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With research contributed by Melissa Fernley.

As the old saying goes, the two things you can’t avoid are death and taxes. But while the grim reaper may arrive unplanned, it’s generally understood in the U.S. that the taxman comes calling on April 15th – except when he doesn’t. This year, today, April 17th, is Tax Day. And last year, in 2011, it was April 18th. What causes this variation in the tax filing deadline? And why is Tax Day April 15th (ish) anyway? Read on for answers to all of your tax questions (that don’t actually relate to your taxes).

As has become popular in so many other areas, we can blame Congress for the scheduling of Tax Day. When the 16th Amendment (which allows Congress to institute the income tax) was adopted on February 3, 1913, Congress chose March 1, 1914 as the first deadline for filing returns. Pursuant to the Revenue Act of 1918, Congress moved the date to March 15. Then, when the Tax Code was revised in 1955, Congress again moved the filing deadline to April 15. Theoretically, the move was intended to spread out the workload for IRS employees. Another suggested explanation is that delaying the deadline allows the government keep what will become refund money (withheld with the payroll tax) for longer, thereby letting it earn more interest while still in the government’s hands.

Since the start, when April 15th falls on a Saturday or Sunday, the deadline for filing returns is the following Monday. In 2005, however, the District of Columbia enacted Emancipation Day on April 16th, to commemorate the day President Lincoln signed an 1862 law freeing the first slaves in Washington, D.C. When April 16th falls on a Saturday, the holiday is celebrated on a Friday, and when the 16th falls on a Sunday, the holiday is celebrated on Monday. This explains last year’s April 18th Tax Day – the 16th was a Saturday, so Emancipation Day was celebrated on Friday the 15th, pushing Tax Day to the following Monday. This year, the 15th fell on a Sunday, and with Emancipation Day on Monday the 16th, Tax Day became Tuesday the 17th.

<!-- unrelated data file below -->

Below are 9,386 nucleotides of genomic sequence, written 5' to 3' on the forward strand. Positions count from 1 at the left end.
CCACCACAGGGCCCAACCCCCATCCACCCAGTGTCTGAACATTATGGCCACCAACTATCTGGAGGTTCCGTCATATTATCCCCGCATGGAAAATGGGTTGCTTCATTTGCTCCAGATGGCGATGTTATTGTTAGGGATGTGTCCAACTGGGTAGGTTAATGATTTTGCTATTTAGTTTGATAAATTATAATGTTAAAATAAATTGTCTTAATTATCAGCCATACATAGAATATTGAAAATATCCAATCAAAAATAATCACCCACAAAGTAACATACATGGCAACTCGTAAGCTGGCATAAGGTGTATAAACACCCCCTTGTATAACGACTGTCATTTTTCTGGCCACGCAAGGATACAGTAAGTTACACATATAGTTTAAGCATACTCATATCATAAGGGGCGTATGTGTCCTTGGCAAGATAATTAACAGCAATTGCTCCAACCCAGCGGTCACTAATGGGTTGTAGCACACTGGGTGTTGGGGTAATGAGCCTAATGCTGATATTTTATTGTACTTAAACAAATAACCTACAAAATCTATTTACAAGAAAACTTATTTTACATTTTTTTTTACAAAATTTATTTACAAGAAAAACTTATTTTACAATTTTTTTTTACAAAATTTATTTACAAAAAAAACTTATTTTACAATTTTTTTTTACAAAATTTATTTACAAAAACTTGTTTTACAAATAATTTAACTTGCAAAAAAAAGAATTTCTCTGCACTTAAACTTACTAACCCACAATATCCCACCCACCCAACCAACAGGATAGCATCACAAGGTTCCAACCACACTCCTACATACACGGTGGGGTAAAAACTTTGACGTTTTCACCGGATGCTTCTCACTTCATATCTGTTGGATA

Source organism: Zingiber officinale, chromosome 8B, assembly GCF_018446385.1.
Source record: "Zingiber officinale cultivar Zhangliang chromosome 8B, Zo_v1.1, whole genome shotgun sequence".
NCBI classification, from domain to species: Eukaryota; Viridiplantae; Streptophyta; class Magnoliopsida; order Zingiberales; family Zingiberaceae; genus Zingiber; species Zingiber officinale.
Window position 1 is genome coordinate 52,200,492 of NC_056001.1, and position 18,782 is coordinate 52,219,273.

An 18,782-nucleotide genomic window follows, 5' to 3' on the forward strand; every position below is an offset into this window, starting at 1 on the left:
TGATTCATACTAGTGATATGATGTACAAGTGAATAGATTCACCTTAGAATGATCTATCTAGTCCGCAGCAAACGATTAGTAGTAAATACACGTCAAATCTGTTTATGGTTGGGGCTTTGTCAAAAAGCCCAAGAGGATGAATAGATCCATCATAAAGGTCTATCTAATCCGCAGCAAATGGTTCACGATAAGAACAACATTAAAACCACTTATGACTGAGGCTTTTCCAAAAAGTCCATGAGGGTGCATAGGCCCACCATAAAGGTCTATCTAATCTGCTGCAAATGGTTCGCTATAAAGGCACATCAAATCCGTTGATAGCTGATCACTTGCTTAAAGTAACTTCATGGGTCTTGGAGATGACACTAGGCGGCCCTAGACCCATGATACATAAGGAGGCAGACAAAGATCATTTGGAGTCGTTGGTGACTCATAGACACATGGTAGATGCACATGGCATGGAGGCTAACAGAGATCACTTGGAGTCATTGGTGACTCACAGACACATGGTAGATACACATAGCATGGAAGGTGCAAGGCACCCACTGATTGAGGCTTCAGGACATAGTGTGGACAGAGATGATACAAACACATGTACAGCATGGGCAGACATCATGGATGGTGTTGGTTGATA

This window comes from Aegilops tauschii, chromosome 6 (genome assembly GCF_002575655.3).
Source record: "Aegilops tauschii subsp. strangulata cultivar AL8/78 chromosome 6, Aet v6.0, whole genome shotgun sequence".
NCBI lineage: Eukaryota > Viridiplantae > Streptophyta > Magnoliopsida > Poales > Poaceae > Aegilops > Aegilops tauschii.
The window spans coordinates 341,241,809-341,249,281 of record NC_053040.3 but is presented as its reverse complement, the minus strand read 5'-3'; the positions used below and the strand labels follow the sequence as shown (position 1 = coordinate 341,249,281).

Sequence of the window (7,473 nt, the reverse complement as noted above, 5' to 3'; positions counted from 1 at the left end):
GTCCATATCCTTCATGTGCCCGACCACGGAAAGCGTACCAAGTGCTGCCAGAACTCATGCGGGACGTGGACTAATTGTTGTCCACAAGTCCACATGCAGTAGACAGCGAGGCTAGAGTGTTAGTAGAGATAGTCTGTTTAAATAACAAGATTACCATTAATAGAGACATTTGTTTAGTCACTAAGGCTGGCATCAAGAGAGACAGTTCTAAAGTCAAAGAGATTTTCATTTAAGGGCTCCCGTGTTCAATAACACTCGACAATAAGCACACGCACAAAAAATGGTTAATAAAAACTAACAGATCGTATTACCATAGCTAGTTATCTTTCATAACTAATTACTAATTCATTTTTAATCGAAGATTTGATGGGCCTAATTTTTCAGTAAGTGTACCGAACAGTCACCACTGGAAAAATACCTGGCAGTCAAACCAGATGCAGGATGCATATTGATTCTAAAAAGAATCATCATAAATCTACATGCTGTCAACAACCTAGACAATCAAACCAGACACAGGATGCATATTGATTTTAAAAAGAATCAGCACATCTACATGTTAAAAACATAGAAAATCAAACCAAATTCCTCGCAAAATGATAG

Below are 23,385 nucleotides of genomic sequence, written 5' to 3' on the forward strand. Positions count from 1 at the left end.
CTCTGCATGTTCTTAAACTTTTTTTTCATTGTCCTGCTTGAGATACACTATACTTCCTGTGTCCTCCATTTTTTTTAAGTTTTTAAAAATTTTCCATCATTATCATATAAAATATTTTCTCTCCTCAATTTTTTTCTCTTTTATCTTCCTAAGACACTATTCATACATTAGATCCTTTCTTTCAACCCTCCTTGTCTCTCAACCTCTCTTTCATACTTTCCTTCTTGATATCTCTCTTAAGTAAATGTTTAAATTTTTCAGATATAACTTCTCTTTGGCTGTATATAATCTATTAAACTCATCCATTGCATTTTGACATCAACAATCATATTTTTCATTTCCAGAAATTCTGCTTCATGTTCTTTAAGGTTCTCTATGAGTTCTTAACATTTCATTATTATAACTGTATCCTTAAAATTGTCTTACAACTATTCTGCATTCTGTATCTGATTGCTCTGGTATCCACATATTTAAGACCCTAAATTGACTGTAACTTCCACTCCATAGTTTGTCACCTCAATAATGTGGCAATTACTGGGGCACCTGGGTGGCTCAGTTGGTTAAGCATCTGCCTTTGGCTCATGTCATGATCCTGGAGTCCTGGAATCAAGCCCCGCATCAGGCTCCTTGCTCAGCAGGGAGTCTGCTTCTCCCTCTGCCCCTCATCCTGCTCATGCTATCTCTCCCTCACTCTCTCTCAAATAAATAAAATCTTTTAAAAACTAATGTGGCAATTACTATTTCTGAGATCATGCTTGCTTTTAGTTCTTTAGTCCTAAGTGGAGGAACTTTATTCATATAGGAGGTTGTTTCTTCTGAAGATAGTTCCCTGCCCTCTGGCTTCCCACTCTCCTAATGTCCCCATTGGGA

Ironically, April 17th is also “Tax Freedom Day” for 2012, the day on which the average American will have earned enough to pay his or her estimated share of all of the taxes the government will collect. Each year, the Tax Foundation, a nonpartisan tax research group, determines Tax Freedom Day by dividing the total of all federal, state, and local taxes collected each year by national income, and then multiplying the result by 365. For 2012, the total tax burden comes to 29.2% of income. Therefore, Americans must work for 107 days to pay their taxes. Skipping Leap Day to keep things comparable from year to year, the 107th day of 2012 is April 17th. Although Tax Freedom Day is later than it has been in past years, it was the latest in 2000, when it fell on May 1.

Some other fun Tax Day facts? The U.S. stock market tends to outperform in the two weeks leading up to the tax filing deadline, providing many with the liquidity needed to pay taxes. Since Tax Day became April 15th in 1955, the Dow Jones Industrial Average has gained 1.35% in the first two weeks of April, compared to the average two-week gain through the entire calendar year of just 0.25%. In addition, many businesses offer specials on Tax Day to try to lure in customers with fresh refund checks, or those who are feeling the sting of paying a tax bill. Visit this Huffington Post article for a list of some Tax Day deals.